A novel inhibitor of casein kinase 2 (CK2) has shown preliminary evidence of efficacy in patients with locally advanced or metastatic cholangiocarcinoma, according to a phase I/IIb study presented at the 2021 Gastrointestinal Cancers Symposium.1
Silmitasertib (CX-4945) is an oral small-molecule CK2 inhibitor that has exhibited preclinical antitumor activity and strong synergism with gemcitabine plus cisplatin. This triplet was evaluated in the open-label multicenter phase Ib/II S4-13-001 study of 88 patients with previously untreated locally advanced unresectable or metastatic cholangiocarcinoma. Most patients (85%) had intrahepatic tumors and metastatic disease (82%).
In the phase II portion, patients received silmitasertib at 1,000 mg twice daily for 10 days in combination with gemcitabine and cisplatin over a 21-day cycle. The interim analysis included the combined phase Ib and II cohorts.
Mitesh J. Borad, MD
Lead investigator Mitesh J. Borad, MD, of the Mayo Clinic Cancer Center, described the rationale for this combination: “CK2 inhibition with silmitasertib is a first-in-class approach that is being extended to several malignancies. The target itself is a master regulator of many genes. In particular, it controls the phosphorylation of many downstream genes, including two that are involved in the DNA damage response, XRCC1 and MDC1. Inhibition of these proteins would synergize the treatment effect with both gemcitabine and cisplatin, which is a standard regimen in this disease. That was the rationale for this study.”
Promising Survival Observed
In 88 patients in the intent-to-treat analysis, median overall survival was 13.6 months. For the 55 evaluable patients in the modified intent-to-treat analysis—who had completed at least one cycle without dose modification—median overall survival rose to 17.4 months.
The median progression-free survival was 11.1 months, overall response rate was 32.1% and 79.3% of patients achieved disease control, Dr. Borad reported.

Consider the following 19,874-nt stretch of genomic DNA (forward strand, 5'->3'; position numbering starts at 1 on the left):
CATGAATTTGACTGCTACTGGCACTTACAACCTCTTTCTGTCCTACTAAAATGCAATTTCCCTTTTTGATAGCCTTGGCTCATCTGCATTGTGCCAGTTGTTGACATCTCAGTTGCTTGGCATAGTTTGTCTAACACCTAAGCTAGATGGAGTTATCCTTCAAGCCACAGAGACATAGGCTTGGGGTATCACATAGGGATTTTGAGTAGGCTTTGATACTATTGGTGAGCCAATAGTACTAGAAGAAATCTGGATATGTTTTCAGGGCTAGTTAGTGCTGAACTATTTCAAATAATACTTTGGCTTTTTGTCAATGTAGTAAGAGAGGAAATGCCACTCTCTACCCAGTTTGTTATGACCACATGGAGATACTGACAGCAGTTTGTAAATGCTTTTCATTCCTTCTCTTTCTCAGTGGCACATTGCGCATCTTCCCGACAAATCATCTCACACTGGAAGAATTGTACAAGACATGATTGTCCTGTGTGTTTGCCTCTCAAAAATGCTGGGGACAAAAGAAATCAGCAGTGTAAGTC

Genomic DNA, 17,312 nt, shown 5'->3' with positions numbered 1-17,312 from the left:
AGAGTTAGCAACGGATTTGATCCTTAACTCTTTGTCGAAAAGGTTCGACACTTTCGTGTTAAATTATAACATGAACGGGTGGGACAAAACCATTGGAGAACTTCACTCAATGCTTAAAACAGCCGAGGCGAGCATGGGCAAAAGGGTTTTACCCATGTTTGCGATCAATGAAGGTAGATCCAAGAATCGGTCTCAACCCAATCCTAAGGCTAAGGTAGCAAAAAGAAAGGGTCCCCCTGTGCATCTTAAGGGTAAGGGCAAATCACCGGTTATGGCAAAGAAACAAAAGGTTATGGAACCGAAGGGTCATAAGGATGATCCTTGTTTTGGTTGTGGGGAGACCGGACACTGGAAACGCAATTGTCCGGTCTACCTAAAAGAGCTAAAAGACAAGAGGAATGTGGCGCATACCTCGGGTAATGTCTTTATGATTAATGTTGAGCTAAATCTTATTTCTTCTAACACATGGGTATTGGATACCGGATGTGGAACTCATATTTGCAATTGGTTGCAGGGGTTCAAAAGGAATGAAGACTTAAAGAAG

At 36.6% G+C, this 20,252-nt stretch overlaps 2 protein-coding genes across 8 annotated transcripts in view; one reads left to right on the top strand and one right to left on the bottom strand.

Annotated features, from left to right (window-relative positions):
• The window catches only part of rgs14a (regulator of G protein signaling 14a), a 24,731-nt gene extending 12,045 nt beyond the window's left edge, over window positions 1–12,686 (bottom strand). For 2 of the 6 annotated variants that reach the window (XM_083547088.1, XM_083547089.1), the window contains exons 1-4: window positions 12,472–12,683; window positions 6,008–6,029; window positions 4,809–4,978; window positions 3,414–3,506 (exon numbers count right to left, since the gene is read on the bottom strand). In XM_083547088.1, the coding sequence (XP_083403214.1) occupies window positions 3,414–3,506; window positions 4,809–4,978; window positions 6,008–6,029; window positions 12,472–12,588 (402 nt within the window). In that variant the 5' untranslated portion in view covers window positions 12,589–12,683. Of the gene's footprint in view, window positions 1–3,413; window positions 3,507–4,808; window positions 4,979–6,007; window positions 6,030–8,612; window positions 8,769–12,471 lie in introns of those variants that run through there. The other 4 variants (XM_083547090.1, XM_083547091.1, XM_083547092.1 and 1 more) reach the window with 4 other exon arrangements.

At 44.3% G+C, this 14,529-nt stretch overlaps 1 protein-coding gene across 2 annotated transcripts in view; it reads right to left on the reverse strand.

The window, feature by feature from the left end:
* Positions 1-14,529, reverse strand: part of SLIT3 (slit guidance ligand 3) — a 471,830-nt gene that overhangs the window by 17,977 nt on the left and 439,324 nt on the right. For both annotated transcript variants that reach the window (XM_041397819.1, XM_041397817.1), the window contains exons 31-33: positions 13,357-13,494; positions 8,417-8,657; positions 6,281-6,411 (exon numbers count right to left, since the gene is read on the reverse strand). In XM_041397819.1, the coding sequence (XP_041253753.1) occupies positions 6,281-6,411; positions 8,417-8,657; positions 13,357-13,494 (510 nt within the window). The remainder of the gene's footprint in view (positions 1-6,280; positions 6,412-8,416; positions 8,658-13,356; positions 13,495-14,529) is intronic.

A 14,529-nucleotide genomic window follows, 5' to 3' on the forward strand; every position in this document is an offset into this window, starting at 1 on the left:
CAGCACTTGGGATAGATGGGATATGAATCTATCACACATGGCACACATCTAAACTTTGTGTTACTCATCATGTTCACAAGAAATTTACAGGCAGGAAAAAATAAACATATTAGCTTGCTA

Almost all patients (91%) experienced at least one treatment-related adverse event. The most associated with silmitasertib were diarrhea (65%), nausea (51%), vomiting (33%), fatigue (31%), and anemia (22%). The most common grade ≥ 3 adverse events were diarrhea (14%), neutropenia (11%), nausea (9%), anemia (8%), and thrombocytopenia (8%). Eleven patients (13%) discontinued treatment due to side effects.
“The modified intent-to-treat survival of 17.4 months seems promising,” Dr. Borad commented, “but we need to take into consideration some caveats.” He noted that patient selection in single-arm phase II studies varies, results from older trials may not be particularly relevant in the era of advances in treatments. The data are considered promising enough, however, to launch a phase III trial of the regimen, with overall survival as the primary endpoint, he said.
DISCLOSURE: Dr. Borad has stock or other ownership interests in AVEO, Gilead Sciences, Intercept Pharmaceuticals, and Spectrum Pharmaceuticals; has served in a consulting or advisory role for Agios, ArQule, Celgene, De Novo Pharmaceuticals, Exelixis, Fujifilm, G1 Therapeutics, Genentech, Halozyme, Immunovative Therapies, Imvax, Inspyr Therapeutics, Insys Therapeutics, Klus Pharma, Lynx Group, Merck, Novartis, Pieris Pharmaceuticals, Taiho Pharmaceutical, and Western Oncolytics; has received institutional research funding from Adaptimmune, Agios, ARIAD, Basilea, BiolineRx, Boston Biomedical, Celgene, Dicerna, Eisai, EMD Serono, Halozyme, ImClone Systems, Incyte, Isis Pharmaceuticals, MedImmune, Merck Serono, miRNA Therapeutics, Puma Biotechnology, QED Therapeutics, RedHill Biopharma, Senhwa Biosciences, Sillajen, Sun Biopharma, Taiho Pharmaceutical, Threshold Pharmaceuticals, and Toray Industries; and has received travel funding from ArQule, AstraZeneca, and Celgene.
1. Borad MJ, Bai L-Y, Chen M-H, et al: Silmitasertib (CX-4945) in combination with gemcitabine and cisplatin as first-line treatment for patients with locally advanced or metastatic cholangiocarcinoma: A phase Ib/II study. 2021 Gastrointestinal Cancers Symposium. Abstract 312. Presented January 15, 2021.